In this set, the dEB is more acceptable as chlorine (negative) has been lowered and potassium (positive) has increased again slightly. Roughly we target a level around 200 mEq/kg, but opinions can be quite variable, as we are not even sure what is the meaning of this index.

Lastly, the ideal ratio of calcium to available phosphorus at around 2.0 has remained with the adjustment of calcium carbonate and monocalcium phosphate. Here, it should be noted that limestone is not the same as pure calcium carbonate, and that dicalcium phosphate is another common source of phosphorus.

In the case of fiber, the introduction of DDGS has increased crude fiber concentration by about 0.25 percentage points, which is barely enough. In cases of diarrhea, some more aggressive form of fiber is used, namely soy hulls or wheat bran, but that is a special case and does not conform to the requirements of the present discussion.

Fiber and energy are working in opposite directions and, without energy, birds do not grow as fast as we want them to. So, in broilers, adding high amounts of fiber is not as routinely exercised as in other species — unless there is a history or a sudden outbreak of diarrhea.

Downloadable PDF: All-vegetable US broiler finisher feed formulation

Notes on feeding

The same notes as those included under BR01 are applicable here, too. The use of a super pre-starter is even strongly advocated when antibiotics and anticoccidials are not used, but cost is often prohibitive, although results are invariably in favor of improved animal performance and reduced mortality and morbidity.

Table of Contents

In 2020, WATT Global Media and Ioannis Mavromichalis, Ph.D. published a series of animal feed formulas as a general information resource material. These formulas are not complete, but the exclusions, such as additives and vitamin/mineral premix specifications, are either covered in other publications or will be published in the future as part of this library of feed formulas.

Layer feed formulations and analysis

The article acts as a guide to describe Mavromichalis’ approach to the development of the series and frames how to use the information found throughout.

General: How layer feed formulas for U.S. white and EU red layers were created

Each installment of the layer feed formula installment includes analysis and sample formulations for typical layer diets for both U.S. white and EU red hens during both the development and production phases of the life cycle. In total, there are 12 formulas.

Swine feed formulations and analysis

This article acts as a guide to describe Mavromichalis’ approach to the development of the series and frames how to use the information found throughout.

General information: How the swine feed formulations were created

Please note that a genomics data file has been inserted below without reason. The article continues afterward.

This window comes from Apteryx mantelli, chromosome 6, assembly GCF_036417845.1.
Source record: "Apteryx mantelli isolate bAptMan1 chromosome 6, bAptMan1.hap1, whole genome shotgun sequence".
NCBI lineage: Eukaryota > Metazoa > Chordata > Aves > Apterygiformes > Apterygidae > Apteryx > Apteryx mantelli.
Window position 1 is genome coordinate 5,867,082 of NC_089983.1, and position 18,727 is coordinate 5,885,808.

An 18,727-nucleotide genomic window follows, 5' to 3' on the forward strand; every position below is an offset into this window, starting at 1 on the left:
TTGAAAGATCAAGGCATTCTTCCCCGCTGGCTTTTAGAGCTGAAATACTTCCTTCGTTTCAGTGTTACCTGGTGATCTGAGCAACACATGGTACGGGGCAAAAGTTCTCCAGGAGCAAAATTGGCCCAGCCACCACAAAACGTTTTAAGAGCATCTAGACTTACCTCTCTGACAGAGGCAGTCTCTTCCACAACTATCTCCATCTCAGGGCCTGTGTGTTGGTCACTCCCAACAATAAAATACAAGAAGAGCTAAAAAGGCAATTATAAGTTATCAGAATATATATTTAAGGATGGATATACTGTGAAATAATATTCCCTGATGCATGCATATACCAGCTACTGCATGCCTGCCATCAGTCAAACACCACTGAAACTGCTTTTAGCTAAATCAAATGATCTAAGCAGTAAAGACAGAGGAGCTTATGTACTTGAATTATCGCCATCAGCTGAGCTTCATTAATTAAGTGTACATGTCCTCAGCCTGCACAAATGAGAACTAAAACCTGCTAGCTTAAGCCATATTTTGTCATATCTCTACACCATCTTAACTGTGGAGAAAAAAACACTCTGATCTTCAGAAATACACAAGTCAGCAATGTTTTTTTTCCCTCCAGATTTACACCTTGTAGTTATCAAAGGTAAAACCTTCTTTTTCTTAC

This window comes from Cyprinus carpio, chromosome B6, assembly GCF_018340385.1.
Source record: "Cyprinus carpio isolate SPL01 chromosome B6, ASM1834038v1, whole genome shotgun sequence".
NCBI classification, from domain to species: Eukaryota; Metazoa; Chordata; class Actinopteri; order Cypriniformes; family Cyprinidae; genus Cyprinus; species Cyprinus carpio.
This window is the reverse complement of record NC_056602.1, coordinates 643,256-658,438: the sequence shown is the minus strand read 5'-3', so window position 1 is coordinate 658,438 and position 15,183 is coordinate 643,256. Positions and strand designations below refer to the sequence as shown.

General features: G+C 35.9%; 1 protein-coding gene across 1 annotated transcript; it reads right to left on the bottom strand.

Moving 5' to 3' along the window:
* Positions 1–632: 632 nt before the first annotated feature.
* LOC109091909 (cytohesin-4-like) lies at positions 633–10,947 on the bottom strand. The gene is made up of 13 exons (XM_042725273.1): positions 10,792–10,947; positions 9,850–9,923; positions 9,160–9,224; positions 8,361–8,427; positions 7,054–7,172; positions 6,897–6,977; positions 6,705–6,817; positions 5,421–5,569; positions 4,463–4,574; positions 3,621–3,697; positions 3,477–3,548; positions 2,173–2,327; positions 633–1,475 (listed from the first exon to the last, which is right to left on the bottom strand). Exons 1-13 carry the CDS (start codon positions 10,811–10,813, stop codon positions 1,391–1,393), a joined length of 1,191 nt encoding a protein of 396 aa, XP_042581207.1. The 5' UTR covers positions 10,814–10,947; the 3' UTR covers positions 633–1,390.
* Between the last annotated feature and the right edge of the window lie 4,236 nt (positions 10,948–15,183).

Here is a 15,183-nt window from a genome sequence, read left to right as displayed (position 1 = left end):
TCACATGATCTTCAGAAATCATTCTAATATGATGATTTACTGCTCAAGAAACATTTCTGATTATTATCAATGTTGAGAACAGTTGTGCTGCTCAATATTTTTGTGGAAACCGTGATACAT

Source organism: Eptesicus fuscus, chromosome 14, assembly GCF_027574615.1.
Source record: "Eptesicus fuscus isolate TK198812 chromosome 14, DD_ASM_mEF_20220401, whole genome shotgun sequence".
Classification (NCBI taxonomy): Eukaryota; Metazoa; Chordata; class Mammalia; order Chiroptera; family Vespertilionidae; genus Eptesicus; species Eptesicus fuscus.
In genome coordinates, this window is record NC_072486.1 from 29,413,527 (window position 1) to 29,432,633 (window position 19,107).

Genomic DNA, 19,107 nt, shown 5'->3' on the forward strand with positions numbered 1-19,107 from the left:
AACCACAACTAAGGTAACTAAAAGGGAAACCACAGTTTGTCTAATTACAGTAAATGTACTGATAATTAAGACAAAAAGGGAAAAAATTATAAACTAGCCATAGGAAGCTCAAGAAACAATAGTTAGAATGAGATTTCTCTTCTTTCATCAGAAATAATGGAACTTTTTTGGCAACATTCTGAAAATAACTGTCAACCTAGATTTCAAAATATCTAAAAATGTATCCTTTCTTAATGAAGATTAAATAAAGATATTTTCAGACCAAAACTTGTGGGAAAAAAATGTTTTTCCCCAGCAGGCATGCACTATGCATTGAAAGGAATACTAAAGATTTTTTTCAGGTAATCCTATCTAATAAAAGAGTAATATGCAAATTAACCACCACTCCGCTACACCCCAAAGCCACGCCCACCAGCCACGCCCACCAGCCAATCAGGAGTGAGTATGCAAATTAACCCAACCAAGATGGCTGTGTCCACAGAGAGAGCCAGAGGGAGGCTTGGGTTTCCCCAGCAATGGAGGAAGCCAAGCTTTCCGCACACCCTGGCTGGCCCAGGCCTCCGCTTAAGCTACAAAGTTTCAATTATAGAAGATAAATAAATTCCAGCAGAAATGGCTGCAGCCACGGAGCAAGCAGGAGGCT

Each swine feed formulation feature includes analysis of the defined diet and includes sample formulations for different points in a pig’s life cycle: nursery/young pigs, grower-finishing and breeding.

Broiler feed formulations and analysis

This article acts as a guide to describe Mavromichalis’ approach to the development of the series and frames how to use the information found throughout.

General information: How the broiler feed formulas were created

Each separate broiler feed formulation feature includes analysis of the defined diet and includes sample formulations of rations at different points in the life cycle of the broiler chicken: starter, grower and finisher.

DISCLAIMER: All information under the section of Animal Feed Formulations Library is provided only as an information resource. It is not to be used or relied upon for any academic, commercial, public, private or other purposes. This information is not intended to be education for students or any other professional and does not create a student-mentor relationship. This information is not intended to be consulting for private or public entities and persons and does not create a client-consultant relationship. This information should not be used as a substitute for professional advice. Please consult with your local nutritionist, extension professional, feed representative or specialist, veterinarian or animal science technician before making any nutrition related decisions or for guidance about any specific nutritional or other issue.

Ioannis Mavromichalis, Ph.D., WATT Global Media and their owners, affiliates and employees shall have no liability for any damages, loss, injury, financial or animal performance and results, or liability whatsoever suffered as a result of your reliance provided in this section, even after your consulting with your advisers.


For comments, questions or suggestions, please contact Ioannis Mavromichalis, [email protected], or Feed Strategy's editor Jackie Roembke, [email protected].